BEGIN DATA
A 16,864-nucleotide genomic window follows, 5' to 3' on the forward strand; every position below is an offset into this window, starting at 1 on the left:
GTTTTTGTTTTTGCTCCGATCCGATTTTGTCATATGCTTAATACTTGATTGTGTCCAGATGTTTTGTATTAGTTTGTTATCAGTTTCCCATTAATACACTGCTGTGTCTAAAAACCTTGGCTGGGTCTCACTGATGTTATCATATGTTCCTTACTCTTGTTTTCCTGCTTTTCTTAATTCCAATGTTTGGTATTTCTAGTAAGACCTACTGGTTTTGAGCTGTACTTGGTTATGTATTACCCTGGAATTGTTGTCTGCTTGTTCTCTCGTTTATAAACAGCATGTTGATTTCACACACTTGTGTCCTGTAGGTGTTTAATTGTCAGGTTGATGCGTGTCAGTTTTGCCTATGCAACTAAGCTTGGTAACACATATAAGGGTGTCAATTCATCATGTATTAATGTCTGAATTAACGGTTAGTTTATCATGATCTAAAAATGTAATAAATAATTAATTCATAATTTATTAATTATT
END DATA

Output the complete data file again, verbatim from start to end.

A 16,864-nucleotide genomic window follows, 5' to 3' on the forward strand; every position below is an offset into this window, starting at 1 on the left:
GTTTTTGTTTTTGCTCCGATCCGATTTTGTCATATGCTTAATACTTGATTGTGTCCAGATGTTTTGTATTAGTTTGTTATCAGTTTCCCATTAATACACTGCTGTGTCTAAAAACCTTGGCTGGGTCTCACTGATGTTATCATATGTTCCTTACTCTTGTTTTCCTGCTTTTCTTAATTCCAATGTTTGGTATTTCTAGTAAGACCTACTGGTTTTGAGCTGTACTTGGTTATGTATTACCCTGGAATTGTTGTCTGCTTGTTCTCTCGTTTATAAACAGCATGTTGATTTCACACACTTGTGTCCTGTAGGTGTTTAATTGTCAGGTTGATGCGTGTCAGTTTTGCCTATGCAACTAAGCTTGGTAACACATATAAGGGTGTCAATTCATCATGTATTAATGTCTGAATTAACGGTTAGTTTATCATGATCTAAAAATGTAATAAATAATTAATTCATAATTTATTAATTATT